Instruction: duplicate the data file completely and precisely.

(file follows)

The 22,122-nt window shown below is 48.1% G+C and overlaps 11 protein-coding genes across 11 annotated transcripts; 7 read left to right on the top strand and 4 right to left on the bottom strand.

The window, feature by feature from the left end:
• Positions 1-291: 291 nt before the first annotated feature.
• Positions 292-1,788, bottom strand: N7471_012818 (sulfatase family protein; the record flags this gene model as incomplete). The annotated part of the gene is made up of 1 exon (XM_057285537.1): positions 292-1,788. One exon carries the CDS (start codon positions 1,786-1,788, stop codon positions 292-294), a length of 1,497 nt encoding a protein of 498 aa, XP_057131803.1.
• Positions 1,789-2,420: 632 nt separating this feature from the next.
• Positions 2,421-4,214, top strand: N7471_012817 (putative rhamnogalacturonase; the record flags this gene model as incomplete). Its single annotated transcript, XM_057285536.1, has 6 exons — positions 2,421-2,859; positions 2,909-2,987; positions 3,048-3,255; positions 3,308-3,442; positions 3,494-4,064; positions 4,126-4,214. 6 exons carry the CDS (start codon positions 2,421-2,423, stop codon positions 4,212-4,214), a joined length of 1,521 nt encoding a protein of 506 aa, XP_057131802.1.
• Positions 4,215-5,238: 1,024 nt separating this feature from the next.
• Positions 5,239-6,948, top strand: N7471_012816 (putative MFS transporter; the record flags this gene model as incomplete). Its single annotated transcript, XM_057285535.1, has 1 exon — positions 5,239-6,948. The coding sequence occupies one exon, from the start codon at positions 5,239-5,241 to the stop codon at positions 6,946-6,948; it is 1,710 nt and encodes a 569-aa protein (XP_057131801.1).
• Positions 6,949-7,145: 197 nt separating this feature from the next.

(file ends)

The 22,122-nt window shown below is 48.1% G+C and overlaps 11 protein-coding genes across 11 annotated transcripts; 7 read left to right on the top strand and 4 right to left on the bottom strand.

The window, feature by feature from the left end:
• Positions 1-291: 291 nt before the first annotated feature.
• Positions 292-1,788, bottom strand: N7471_012818 (sulfatase family protein; the record flags this gene model as incomplete). The annotated part of the gene is made up of 1 exon (XM_057285537.1): positions 292-1,788. One exon carries the CDS (start codon positions 1,786-1,788, stop codon positions 292-294), a length of 1,497 nt encoding a protein of 498 aa, XP_057131803.1.
• Positions 1,789-2,420: 632 nt separating this feature from the next.
• Positions 2,421-4,214, top strand: N7471_012817 (putative rhamnogalacturonase; the record flags this gene model as incomplete). Its single annotated transcript, XM_057285536.1, has 6 exons — positions 2,421-2,859; positions 2,909-2,987; positions 3,048-3,255; positions 3,308-3,442; positions 3,494-4,064; positions 4,126-4,214. 6 exons carry the CDS (start codon positions 2,421-2,423, stop codon positions 4,212-4,214), a joined length of 1,521 nt encoding a protein of 506 aa, XP_057131802.1.
• Positions 4,215-5,238: 1,024 nt separating this feature from the next.
• Positions 5,239-6,948, top strand: N7471_012816 (putative MFS transporter; the record flags this gene model as incomplete). Its single annotated transcript, XM_057285535.1, has 1 exon — positions 5,239-6,948. The coding sequence occupies one exon, from the start codon at positions 5,239-5,241 to the stop codon at positions 6,946-6,948; it is 1,710 nt and encodes a 569-aa protein (XP_057131801.1).
• Positions 6,949-7,145: 197 nt separating this feature from the next.